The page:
How can you possibly expect to remain always in the same state of virtue when the angels in heaven and the first man in paradise failed to do so? (The Imitation of Christ)
Speaking as a recovering perfectionist (if there can be such a thing; sometimes I wonder) this passage from the Imitation is a great reminder for those times when I am kicking myself in the pants for some self-perceived failing. Countless angels fell from virtue without the same handicaps that I suffer; Adam and Eve, blessed with the help of God’s grace, nevertheless willfully chose to disobey God.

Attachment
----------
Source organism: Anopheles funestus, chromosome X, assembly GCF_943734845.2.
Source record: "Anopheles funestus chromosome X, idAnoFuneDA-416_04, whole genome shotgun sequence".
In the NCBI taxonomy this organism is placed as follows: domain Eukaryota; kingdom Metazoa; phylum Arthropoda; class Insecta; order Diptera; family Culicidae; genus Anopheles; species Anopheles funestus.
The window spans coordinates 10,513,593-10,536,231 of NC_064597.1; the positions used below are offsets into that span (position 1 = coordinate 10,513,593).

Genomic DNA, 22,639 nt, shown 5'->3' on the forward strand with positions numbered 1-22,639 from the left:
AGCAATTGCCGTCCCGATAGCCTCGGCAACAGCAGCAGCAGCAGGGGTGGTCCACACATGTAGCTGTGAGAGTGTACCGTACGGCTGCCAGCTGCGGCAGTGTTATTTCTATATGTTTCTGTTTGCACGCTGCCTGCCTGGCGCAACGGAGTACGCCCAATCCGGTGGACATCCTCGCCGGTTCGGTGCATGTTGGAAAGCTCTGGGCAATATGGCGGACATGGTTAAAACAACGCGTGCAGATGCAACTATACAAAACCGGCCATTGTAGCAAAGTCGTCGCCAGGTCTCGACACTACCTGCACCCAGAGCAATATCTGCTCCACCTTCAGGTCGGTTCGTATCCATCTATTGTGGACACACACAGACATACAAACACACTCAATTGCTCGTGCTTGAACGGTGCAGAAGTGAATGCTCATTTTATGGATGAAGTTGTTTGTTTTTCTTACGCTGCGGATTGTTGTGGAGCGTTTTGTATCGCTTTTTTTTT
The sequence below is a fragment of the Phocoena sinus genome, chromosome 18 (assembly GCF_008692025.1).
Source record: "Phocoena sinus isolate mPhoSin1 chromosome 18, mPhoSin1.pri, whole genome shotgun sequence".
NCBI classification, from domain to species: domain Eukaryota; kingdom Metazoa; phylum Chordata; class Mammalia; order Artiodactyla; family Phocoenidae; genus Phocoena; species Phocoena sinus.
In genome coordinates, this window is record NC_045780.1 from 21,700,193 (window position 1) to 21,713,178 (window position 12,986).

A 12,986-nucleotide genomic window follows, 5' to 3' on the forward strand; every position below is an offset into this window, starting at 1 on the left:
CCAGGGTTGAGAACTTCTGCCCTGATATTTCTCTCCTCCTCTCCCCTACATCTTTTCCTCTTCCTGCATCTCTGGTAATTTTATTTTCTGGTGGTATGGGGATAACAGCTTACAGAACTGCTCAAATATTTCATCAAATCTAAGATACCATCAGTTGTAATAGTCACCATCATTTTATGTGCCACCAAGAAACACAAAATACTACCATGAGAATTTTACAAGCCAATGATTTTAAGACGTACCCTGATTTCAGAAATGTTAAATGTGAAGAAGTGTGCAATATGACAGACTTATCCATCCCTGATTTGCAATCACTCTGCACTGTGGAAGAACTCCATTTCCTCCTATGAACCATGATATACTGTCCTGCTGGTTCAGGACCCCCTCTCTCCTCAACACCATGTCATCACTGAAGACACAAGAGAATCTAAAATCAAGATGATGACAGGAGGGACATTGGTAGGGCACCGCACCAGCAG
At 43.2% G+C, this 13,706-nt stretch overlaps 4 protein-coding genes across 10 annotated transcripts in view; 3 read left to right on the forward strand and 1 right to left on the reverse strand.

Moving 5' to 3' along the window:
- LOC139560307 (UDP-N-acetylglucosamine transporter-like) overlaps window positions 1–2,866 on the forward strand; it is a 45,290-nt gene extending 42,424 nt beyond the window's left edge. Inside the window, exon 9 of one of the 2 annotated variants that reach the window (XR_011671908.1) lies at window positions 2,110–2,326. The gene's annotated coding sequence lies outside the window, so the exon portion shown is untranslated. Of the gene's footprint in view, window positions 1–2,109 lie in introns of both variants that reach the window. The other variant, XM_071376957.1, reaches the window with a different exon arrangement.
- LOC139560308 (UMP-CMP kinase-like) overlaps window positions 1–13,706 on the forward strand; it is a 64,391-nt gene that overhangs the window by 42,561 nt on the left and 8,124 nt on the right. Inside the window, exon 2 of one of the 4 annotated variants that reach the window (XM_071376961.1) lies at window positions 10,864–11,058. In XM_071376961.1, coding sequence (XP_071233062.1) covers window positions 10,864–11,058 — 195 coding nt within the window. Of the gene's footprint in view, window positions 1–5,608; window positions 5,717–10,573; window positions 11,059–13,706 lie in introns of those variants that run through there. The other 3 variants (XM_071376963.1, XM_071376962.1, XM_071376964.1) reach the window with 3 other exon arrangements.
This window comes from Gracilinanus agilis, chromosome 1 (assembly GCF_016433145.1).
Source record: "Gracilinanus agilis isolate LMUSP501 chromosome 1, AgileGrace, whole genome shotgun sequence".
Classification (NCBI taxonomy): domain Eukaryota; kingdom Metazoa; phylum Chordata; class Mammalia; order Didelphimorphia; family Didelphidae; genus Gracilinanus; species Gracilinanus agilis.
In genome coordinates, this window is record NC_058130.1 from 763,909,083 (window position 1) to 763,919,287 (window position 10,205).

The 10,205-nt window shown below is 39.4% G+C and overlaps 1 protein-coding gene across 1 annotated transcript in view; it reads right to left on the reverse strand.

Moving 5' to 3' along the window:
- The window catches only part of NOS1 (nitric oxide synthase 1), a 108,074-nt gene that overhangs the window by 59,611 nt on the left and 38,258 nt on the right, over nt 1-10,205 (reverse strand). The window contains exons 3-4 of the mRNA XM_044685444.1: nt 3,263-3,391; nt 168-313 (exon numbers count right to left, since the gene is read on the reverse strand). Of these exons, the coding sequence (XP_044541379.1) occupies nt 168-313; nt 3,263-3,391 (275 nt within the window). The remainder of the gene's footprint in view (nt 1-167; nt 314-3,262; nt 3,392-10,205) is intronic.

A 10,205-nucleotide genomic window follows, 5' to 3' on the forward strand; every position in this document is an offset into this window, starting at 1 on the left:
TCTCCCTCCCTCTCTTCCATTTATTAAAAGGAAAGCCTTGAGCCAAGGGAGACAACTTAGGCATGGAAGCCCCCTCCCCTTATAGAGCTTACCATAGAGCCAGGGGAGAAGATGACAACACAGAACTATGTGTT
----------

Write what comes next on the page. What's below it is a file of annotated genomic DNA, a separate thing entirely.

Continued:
I am no better than any of these. My circumstances are certainly no better than theirs were. On the contrary I suffer from a variety of infirmities (original sin not the least of the them) which make it a virtual miracle when I do remain in a state of virtue. Why then am I so hard on myself? Why do I have absurdly unrealistic expectations for myself, when I know (in principle at least) that I just am going to stumble from time to time? All I can say is, “Lord, I believe; help thou my unbelief.” All I can pray is, “Lord have mercy on me, a sinner!” I need His grace every moment. I am not perfect; if anything, I am perfectly broken. I need the humility to admit to my own frailties while not excusing them. I need to be as patient with my flaws as I try to be with others’. I need the mercy and grace of God through Jesus Christ; thank God for the Bread of Heaven by which I am saved.